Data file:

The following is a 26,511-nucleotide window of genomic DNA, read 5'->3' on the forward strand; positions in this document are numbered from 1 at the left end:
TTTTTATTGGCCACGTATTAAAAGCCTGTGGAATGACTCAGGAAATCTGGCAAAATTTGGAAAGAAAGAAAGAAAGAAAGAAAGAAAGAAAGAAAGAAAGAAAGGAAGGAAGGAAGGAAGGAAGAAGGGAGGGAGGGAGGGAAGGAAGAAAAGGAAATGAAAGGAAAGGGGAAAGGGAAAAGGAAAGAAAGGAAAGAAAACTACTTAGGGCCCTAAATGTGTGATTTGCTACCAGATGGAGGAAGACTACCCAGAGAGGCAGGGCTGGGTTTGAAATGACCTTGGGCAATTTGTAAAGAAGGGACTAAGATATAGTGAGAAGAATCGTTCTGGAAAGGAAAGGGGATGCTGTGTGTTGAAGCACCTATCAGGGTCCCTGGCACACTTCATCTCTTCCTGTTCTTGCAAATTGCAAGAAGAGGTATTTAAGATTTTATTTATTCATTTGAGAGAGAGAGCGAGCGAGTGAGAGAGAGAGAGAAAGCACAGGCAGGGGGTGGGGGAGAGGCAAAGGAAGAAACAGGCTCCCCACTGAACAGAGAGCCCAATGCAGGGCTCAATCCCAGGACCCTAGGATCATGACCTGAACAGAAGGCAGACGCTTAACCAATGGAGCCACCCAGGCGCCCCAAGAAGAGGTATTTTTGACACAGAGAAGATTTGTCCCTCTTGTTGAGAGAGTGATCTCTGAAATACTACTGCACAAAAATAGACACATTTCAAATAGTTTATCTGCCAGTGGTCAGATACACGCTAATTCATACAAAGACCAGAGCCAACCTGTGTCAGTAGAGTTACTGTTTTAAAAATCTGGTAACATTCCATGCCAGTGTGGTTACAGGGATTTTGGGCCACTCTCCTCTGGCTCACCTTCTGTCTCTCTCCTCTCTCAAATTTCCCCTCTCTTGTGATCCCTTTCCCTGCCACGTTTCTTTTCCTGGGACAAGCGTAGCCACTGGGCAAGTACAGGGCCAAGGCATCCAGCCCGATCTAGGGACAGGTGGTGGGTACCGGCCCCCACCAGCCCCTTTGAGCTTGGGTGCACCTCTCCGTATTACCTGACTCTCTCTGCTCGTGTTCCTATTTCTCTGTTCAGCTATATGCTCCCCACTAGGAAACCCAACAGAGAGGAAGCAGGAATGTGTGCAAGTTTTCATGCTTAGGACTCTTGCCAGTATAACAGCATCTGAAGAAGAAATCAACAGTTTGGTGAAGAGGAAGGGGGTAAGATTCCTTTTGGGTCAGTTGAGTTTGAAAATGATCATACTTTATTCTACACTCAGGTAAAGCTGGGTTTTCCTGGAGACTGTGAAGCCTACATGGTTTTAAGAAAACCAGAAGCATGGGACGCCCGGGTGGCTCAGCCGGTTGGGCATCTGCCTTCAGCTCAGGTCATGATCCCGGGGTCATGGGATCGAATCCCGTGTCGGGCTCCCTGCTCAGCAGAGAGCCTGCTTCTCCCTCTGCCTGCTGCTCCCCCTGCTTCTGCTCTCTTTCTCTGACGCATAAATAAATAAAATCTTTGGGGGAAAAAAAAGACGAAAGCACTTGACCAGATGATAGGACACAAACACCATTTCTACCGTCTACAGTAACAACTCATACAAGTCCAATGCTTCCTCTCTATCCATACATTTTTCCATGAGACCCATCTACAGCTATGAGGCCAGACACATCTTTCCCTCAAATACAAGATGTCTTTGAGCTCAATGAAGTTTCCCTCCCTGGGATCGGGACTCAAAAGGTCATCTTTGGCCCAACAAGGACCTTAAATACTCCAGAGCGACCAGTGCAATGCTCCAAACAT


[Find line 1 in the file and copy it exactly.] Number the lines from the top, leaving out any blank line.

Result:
The following is a 26,511-nucleotide window of genomic DNA, read 5'->3' on the forward strand; positions in this document are numbered from 1 at the left end: